3d modeling of motion dynamics.
The human visual system is exquisitely sensitive to an enormous range of human movements. We can distinguish coarse differences between simple motions (left leg up vs. right hand down), actions (walking vs. running) and activities (playing vs. dancing). We can also distinguish far more subtle differences in movement style. For instance, we can identify friends by their walking styles, infer mood and intent from hand or arm gestures, or evaluate the grace and athleticism of a ballerina. These discriminative abilities depend on a visual system that can process shape and motion information in 3D. In contrast, most existing models in computer vision and neuroscience are based on the analysis of 2D image features and 2D image motion. While some 3D models exist, they typically represent 3D shape at levels that are too fine (cloud of points) or too coarse (skeletons) to be effective. Moreover, existing approaches do not explicitly model 3D dynamics, which is critical for distinguishing movements and movement styles. As a consequence, there is currently no computer vision system with movement discrimination abilities comparable to those of humans.
In this project, we are developing bio-inspired algorithms for discriminating human movements and movement styles. Recent results from co-PI Connor's lab revealed a rich representation of static 3D shape structure in the ventral pathway of visual cortex, carried by populations of neurons with diverse selectivities for 3D configurations of 3D structural fragments. Drawing on these biological findings, we propose an analogous representation of moving 3D shapes based on 4D (space+time) structure-in-motion (SiM) fragments. We are studying how the ventral pathway encodes SiM fragments using an evolutionary stimulus morphing strategy that proved successful in the recent studies of static 3D shape. We are using the SiM fragment models emerging from this approach to develop algorithms for automatically extracting candidate SiM fragments from videos acquired by a network of stereo cameras. We are developing hybrid system identification and clustering techniques to model the temporal evolution of these candidate SiM fragments and to learn a dictionary of human movements. This dictionary will in turn influence the design of the stimulus used in the neural experiments. We are developing classification methods in the space of hybrid systems for recognizing movements and their styles. We plan to evaluate our methods using a real-time tele-immersion system for teaching Tai Chi.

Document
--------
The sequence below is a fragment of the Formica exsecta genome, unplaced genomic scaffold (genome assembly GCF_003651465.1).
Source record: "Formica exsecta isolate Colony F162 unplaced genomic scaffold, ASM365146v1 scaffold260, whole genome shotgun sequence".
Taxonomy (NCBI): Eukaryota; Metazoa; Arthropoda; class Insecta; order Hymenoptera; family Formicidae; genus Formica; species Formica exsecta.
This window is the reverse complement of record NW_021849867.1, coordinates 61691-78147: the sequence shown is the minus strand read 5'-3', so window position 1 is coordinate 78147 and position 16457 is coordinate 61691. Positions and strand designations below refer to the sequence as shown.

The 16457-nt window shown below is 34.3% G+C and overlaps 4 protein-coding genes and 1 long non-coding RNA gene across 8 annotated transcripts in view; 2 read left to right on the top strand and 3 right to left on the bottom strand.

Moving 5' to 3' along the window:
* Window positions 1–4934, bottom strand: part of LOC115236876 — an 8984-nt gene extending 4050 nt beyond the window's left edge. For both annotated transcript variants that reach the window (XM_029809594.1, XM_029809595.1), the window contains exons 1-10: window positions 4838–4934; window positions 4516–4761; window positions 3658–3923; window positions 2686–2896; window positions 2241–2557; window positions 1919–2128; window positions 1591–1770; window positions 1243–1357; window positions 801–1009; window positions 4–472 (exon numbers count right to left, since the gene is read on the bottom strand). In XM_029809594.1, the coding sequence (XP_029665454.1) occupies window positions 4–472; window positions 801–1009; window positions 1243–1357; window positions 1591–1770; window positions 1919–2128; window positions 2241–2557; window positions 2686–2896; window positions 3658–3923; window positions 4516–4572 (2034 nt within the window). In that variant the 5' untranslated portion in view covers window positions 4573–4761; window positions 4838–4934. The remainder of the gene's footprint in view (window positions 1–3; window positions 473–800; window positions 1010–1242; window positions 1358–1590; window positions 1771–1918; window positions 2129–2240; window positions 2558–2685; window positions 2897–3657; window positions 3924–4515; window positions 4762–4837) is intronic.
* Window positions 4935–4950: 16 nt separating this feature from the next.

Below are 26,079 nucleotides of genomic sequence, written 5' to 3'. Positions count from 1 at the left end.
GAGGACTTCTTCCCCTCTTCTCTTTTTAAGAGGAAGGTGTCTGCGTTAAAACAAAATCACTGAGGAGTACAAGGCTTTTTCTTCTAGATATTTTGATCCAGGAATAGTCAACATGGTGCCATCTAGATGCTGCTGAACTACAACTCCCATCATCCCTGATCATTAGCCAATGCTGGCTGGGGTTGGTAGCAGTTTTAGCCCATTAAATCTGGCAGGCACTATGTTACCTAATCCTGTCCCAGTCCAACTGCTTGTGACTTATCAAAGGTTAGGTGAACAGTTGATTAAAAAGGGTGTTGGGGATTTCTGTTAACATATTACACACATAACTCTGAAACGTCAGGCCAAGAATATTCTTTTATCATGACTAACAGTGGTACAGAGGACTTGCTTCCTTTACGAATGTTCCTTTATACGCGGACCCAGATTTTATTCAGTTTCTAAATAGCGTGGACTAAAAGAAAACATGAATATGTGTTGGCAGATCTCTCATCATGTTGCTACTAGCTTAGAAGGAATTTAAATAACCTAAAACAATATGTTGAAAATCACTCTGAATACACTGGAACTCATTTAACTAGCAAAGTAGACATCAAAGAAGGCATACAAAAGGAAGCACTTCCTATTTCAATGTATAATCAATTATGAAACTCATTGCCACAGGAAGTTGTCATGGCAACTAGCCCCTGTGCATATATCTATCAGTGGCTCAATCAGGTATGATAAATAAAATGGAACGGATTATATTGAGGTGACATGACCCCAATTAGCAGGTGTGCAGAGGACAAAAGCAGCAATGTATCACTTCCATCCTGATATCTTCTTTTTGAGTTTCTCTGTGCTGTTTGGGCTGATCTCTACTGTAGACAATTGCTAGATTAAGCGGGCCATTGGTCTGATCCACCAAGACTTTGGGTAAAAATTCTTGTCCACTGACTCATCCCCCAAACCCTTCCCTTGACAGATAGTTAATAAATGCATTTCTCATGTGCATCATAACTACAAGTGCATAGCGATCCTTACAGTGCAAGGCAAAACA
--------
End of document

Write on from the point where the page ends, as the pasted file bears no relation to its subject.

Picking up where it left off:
This research is supported by NSF Grant 0941463.